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COLUMBIA, S.C. (AP) — As Election Day draws near and political rhetoric heats up, voters face a challenge determining what's true and what's distorted. Within just the past few days, the state GOP selectively pointed to passages in Sen. Vincent Sheheen's book to claim the Democratic nominee for governor is hiding a liberal tax-increase agenda, while Sheheen debuted an ad claiming Gov. Nikki Haley vetoed 4-year-old kindergarten.
On Thursday, state Republican Party Chairman Matt Moore said Sheheen's 2013 self-published book, titled "The Right Way," shows that "voters are in the dark on his vision for the state."
Moore pointed to a line in the book that says removing some sales tax exemptions, as a legislatively-created commission recommended in 2010, would raise an additional $600 million. But Moore left out the next line, which advocates using that broadened tax base to lower the state's overall sales tax, which Sheheen wrote is too high at 6 percent.
A day later, Sheheen released a TV ad criticizing Haley's pre-election-year budget vetoes to public education and accusing her of vetoing 4-year-old kindergarten, though she actually signed legislation expanding the program.
Over the last two years, Sheheen has successfully sought to expand the state's full-day kindergarten program for at-risk 4-year-olds to more school districts. Haley did not veto those budget items, despite the inference viewers might draw from his ad. And in June, she signed a bill that, among other things, eventually expands full-day 4K statewide.
The veto Sheheen is referring to targeted a bill reauthorizing and reforming First Steps, the agency tasked with boosting children's chances for success. Its duties include overseeing private providers in the 4K program. Haley's veto message said the agency needed further review. Legislators overwhelmingly overrode the veto.
The ad says Haley cut education while giving her own staff 25 percent raises. When Haley took office in 2011, she gave substantial raises to some staff, notably paying her chief of staff $27,000 more than Gov. Mark Sanford's, or $125,000. However, a reshuffling of duties reduced her staff and total payroll, The Associated Press determined at the time.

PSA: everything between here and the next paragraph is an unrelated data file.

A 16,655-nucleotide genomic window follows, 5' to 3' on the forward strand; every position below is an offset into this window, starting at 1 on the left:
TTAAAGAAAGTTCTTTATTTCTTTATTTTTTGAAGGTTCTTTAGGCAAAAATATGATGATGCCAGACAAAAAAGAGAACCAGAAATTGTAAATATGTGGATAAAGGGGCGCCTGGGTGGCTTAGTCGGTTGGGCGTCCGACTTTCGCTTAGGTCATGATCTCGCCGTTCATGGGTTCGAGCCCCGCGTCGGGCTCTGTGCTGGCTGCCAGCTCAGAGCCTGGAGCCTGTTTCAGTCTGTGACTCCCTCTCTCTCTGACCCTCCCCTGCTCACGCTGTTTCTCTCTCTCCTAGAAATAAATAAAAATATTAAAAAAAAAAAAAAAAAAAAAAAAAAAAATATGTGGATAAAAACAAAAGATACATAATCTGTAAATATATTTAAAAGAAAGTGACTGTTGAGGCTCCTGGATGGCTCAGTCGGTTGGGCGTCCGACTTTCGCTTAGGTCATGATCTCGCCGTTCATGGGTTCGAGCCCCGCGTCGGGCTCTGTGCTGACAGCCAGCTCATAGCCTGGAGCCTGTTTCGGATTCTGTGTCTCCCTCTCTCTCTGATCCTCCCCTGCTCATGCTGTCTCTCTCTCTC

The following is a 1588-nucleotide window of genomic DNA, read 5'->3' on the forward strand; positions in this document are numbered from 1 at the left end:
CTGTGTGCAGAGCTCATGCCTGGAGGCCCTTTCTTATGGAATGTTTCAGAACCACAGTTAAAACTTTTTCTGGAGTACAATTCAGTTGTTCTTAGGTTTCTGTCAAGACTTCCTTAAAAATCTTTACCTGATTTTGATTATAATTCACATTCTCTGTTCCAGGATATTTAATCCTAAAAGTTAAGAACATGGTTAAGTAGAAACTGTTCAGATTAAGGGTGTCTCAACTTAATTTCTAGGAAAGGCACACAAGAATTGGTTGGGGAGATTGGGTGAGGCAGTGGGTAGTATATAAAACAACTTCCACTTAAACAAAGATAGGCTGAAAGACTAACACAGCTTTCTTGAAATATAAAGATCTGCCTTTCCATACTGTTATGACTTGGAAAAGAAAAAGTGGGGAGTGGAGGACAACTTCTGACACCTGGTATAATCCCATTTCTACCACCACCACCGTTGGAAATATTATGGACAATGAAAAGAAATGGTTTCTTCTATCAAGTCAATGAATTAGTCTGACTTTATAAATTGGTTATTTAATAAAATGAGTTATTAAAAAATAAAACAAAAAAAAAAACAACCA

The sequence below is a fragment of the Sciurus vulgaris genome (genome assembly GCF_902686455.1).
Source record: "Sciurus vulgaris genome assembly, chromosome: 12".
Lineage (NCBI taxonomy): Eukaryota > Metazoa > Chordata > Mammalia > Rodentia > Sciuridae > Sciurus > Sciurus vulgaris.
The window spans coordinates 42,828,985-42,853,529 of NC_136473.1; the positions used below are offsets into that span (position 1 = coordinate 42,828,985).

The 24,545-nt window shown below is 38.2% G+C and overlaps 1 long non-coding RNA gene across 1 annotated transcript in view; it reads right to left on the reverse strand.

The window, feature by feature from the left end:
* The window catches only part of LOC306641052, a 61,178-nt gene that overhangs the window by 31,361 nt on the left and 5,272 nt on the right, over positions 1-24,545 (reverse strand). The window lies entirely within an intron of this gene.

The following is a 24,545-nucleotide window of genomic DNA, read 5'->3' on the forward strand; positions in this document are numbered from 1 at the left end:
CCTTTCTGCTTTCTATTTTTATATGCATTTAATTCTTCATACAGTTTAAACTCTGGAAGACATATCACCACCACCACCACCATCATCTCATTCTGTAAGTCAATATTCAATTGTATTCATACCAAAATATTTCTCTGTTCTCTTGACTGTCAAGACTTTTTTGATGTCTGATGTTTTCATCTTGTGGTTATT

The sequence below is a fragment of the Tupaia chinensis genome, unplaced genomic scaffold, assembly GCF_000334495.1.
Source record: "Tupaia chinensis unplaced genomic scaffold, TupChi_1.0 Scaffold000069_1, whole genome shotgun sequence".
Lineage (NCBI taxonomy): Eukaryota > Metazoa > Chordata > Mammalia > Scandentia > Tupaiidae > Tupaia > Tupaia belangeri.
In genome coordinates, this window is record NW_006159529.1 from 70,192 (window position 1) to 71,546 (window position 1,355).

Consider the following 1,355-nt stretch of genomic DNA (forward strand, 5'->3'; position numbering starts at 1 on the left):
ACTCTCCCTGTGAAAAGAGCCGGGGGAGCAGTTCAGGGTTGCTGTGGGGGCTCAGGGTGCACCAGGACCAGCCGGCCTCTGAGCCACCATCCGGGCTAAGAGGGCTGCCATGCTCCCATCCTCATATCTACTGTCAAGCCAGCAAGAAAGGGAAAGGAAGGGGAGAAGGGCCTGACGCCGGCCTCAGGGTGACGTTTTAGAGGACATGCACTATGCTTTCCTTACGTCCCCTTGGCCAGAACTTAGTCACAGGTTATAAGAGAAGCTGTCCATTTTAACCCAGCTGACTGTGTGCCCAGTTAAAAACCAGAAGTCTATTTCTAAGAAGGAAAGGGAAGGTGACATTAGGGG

Haley did propose cutting education in previous years, including vetoing $10 million for teacher pay raises that Sheheen mentions in his ad. That veto also was overridden. Her 2012 budget plan would have decreased state funding to education, and her veto pen hit education programs hardest during her first three years.
But Sheheen's ad omits this year, when Haley announced a budget plan with more than $160 million in new spending on K-12 education. Legislators adopted the proposal and added to it in the 2014-15 budget.
Meanwhile, as Moore kicked off what he described as a campaign to inform the public, he took aim at multiple passages in Sheheen's book. Among them:
—Moore pointed to support for creating a "low, statewide property tax," without mentioning Sheheen first says in the book he wants to "abolish local property taxes for school operating expenses." That education funding idea has been introduced by Republicans in both the House and Senate since 2012, though those bills went nowhere.
—He accused Sheheen of wanting to "hike income taxes." What the book recommends is adjusting tax brackets so that middle-class taxpayers pay less and more residents pay something. His book notes that more than 40 percent of tax filers pay no state income tax. Moore doesn't mention that the book calls for lowering the industrial property tax rate for manufacturing and warehouses. Reducing that 10.5 percent rate could be done by eliminating income tax loopholes, Sheheen wrote.
—Moore criticized Sheheen's road and bridge work funding ideas, including an alternative fuel tax and increased license and registration fees. However, those are on a list the book says "deserve further study." Like Haley, Sheheen says he doesn't want to raise the state's 16-cents-per-gallon gas tax, which has remained unchanged since 1987. Independent candidate Tom Ervin faults both Sheheen and Haley for that, saying neither has a real plan for funding infrastructure. Haley has released no plan. She has said she'll do that in January.
—Moore accuses Sheheen of wanting to create an Internet sales tax. That refers to Sheheen saying "we need to work with other states to get Congress" to pass a federal law requiring out-of-state online retailers to collect sales taxes so they don't have an advantage over in-state businesses.
However, Haley herself has called untaxed Internet sales unfair to South Carolina's brick-and-mortar businesses.
That's the position she took in opposing incentives to bring Amazon.com to South Carolina early in her tenure. Legislation eventually passed in 2011 without her signature, giving the company a 4 1/2-year exemption from collecting sales taxes from South Carolina customers in exchange for a promise of 2,000 full-time jobs and a $125 million investment.
Legislators blasted Haley as almost single-handedly torpedoing Amazon's move. She now counts 750 of those Amazon jobs in the tally of overall jobs announced by her administration.
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